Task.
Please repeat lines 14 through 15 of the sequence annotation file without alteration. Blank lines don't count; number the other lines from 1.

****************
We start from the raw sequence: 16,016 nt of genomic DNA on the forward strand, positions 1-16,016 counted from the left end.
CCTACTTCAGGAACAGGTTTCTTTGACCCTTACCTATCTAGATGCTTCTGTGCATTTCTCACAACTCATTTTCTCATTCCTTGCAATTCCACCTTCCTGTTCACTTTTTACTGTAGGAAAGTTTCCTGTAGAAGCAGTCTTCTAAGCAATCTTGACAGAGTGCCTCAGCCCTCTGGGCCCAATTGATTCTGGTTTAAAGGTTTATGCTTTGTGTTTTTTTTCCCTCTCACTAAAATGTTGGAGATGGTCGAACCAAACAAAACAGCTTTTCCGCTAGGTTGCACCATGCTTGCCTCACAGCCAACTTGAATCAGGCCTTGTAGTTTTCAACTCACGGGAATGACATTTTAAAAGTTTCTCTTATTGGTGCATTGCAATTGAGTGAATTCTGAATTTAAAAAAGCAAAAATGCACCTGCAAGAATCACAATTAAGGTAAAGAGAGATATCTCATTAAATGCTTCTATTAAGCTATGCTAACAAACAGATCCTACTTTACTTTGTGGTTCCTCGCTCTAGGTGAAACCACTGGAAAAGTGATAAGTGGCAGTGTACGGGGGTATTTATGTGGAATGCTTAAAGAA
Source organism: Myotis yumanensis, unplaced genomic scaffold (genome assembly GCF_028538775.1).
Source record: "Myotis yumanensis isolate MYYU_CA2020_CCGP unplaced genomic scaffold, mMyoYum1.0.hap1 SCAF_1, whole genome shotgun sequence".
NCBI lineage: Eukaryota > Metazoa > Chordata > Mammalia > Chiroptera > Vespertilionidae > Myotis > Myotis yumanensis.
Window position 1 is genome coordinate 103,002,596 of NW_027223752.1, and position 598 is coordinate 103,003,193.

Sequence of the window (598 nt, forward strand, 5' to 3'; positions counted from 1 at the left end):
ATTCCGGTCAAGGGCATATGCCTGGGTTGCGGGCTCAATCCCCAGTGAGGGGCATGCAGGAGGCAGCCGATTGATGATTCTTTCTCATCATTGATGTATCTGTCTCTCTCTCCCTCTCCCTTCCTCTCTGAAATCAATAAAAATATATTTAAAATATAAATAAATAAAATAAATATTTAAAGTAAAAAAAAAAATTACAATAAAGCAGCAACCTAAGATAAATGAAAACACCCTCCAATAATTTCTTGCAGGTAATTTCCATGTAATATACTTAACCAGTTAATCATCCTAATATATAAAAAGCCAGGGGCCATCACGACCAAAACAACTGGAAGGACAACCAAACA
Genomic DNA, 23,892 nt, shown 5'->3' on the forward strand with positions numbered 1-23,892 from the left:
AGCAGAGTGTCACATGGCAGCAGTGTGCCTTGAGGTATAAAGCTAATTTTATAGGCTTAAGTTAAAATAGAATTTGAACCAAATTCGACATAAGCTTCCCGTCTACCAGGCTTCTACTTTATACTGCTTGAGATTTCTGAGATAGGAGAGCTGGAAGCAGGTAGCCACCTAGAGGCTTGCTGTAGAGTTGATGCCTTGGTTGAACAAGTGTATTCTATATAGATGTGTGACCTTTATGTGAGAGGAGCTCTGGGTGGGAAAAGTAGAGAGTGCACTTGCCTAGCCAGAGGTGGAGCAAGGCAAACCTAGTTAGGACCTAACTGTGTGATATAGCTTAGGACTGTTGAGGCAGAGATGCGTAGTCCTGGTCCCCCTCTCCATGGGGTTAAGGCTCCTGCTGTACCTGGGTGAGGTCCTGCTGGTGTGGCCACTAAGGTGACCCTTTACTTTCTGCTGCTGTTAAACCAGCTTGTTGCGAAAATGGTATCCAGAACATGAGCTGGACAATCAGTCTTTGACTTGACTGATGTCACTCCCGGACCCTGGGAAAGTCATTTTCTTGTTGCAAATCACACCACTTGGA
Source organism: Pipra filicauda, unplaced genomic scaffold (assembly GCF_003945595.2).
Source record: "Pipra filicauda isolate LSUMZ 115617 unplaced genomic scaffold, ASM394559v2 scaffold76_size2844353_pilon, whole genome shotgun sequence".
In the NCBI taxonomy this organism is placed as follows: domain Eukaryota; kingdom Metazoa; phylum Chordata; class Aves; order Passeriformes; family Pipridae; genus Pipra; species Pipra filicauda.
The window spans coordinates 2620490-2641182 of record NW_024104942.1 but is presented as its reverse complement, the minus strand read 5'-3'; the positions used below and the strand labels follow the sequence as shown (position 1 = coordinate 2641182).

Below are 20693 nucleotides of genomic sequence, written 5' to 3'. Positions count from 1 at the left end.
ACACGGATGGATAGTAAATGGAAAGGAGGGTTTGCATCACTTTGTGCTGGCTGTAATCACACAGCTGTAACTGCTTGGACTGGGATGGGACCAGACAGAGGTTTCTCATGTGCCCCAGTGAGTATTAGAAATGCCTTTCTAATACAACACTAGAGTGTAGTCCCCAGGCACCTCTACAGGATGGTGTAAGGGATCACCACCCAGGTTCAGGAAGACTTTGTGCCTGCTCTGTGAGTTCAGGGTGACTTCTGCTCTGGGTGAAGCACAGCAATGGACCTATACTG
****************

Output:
The window spans coordinates 2620490-2641182 of record NW_024104942.1 but is presented as its reverse complement, the minus strand read 5'-3'; the positions used below and the strand labels follow the sequence as shown (position 1 = coordinate 2641182).

Below are 20693 nucleotides of genomic sequence, written 5' to 3'. Positions count from 1 at the left end.